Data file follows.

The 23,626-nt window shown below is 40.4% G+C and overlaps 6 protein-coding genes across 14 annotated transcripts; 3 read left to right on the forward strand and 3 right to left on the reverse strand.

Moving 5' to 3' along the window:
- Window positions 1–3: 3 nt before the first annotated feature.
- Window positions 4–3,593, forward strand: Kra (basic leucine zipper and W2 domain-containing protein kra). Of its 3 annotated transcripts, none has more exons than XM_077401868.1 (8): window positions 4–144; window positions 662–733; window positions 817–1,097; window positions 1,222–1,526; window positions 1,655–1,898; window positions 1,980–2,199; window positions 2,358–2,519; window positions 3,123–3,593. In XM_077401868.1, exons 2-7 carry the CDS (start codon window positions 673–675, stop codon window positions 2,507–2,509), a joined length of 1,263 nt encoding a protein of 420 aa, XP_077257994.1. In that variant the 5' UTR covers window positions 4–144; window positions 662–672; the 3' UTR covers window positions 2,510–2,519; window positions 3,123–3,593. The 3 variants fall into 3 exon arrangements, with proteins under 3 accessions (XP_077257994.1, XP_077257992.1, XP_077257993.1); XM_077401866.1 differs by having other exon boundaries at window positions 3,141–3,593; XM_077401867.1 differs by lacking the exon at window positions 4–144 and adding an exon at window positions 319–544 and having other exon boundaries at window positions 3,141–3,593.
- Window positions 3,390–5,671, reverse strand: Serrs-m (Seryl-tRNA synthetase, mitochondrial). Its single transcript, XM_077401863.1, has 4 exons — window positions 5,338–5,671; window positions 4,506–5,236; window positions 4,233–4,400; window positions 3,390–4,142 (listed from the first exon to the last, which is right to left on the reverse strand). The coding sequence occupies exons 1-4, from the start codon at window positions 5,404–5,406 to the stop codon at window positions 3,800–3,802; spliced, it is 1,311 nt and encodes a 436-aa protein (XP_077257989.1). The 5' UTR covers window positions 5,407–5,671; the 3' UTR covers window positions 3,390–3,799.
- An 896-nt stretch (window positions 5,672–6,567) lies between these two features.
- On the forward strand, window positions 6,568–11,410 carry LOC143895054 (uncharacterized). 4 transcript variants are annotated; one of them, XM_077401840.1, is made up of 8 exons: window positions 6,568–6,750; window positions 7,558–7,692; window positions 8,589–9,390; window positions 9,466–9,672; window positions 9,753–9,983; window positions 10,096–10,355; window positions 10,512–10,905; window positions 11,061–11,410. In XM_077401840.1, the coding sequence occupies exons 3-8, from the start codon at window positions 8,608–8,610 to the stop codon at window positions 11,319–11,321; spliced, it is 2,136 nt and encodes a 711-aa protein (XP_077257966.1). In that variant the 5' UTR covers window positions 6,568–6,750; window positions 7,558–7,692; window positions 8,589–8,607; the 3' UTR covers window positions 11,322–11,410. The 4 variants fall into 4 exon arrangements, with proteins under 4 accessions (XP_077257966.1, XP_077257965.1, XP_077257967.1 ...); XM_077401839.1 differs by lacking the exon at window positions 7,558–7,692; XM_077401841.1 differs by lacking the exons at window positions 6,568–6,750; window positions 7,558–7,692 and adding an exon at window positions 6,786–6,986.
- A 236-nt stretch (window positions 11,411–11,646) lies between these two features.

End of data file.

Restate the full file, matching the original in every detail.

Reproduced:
The 23,626-nt window shown below is 40.4% G+C and overlaps 6 protein-coding genes across 14 annotated transcripts; 3 read left to right on the forward strand and 3 right to left on the reverse strand.

Moving 5' to 3' along the window:
- Window positions 1–3: 3 nt before the first annotated feature.
- Window positions 4–3,593, forward strand: Kra (basic leucine zipper and W2 domain-containing protein kra). Of its 3 annotated transcripts, none has more exons than XM_077401868.1 (8): window positions 4–144; window positions 662–733; window positions 817–1,097; window positions 1,222–1,526; window positions 1,655–1,898; window positions 1,980–2,199; window positions 2,358–2,519; window positions 3,123–3,593. In XM_077401868.1, exons 2-7 carry the CDS (start codon window positions 673–675, stop codon window positions 2,507–2,509), a joined length of 1,263 nt encoding a protein of 420 aa, XP_077257994.1. In that variant the 5' UTR covers window positions 4–144; window positions 662–672; the 3' UTR covers window positions 2,510–2,519; window positions 3,123–3,593. The 3 variants fall into 3 exon arrangements, with proteins under 3 accessions (XP_077257994.1, XP_077257992.1, XP_077257993.1); XM_077401866.1 differs by having other exon boundaries at window positions 3,141–3,593; XM_077401867.1 differs by lacking the exon at window positions 4–144 and adding an exon at window positions 319–544 and having other exon boundaries at window positions 3,141–3,593.
- Window positions 3,390–5,671, reverse strand: Serrs-m (Seryl-tRNA synthetase, mitochondrial). Its single transcript, XM_077401863.1, has 4 exons — window positions 5,338–5,671; window positions 4,506–5,236; window positions 4,233–4,400; window positions 3,390–4,142 (listed from the first exon to the last, which is right to left on the reverse strand). The coding sequence occupies exons 1-4, from the start codon at window positions 5,404–5,406 to the stop codon at window positions 3,800–3,802; spliced, it is 1,311 nt and encodes a 436-aa protein (XP_077257989.1). The 5' UTR covers window positions 5,407–5,671; the 3' UTR covers window positions 3,390–3,799.
- An 896-nt stretch (window positions 5,672–6,567) lies between these two features.
- On the forward strand, window positions 6,568–11,410 carry LOC143895054 (uncharacterized). 4 transcript variants are annotated; one of them, XM_077401840.1, is made up of 8 exons: window positions 6,568–6,750; window positions 7,558–7,692; window positions 8,589–9,390; window positions 9,466–9,672; window positions 9,753–9,983; window positions 10,096–10,355; window positions 10,512–10,905; window positions 11,061–11,410. In XM_077401840.1, the coding sequence occupies exons 3-8, from the start codon at window positions 8,608–8,610 to the stop codon at window positions 11,319–11,321; spliced, it is 2,136 nt and encodes a 711-aa protein (XP_077257966.1). In that variant the 5' UTR covers window positions 6,568–6,750; window positions 7,558–7,692; window positions 8,589–8,607; the 3' UTR covers window positions 11,322–11,410. The 4 variants fall into 4 exon arrangements, with proteins under 4 accessions (XP_077257966.1, XP_077257965.1, XP_077257967.1 ...); XM_077401839.1 differs by lacking the exon at window positions 7,558–7,692; XM_077401841.1 differs by lacking the exons at window positions 6,568–6,750; window positions 7,558–7,692 and adding an exon at window positions 6,786–6,986.
- A 236-nt stretch (window positions 11,411–11,646) lies between these two features.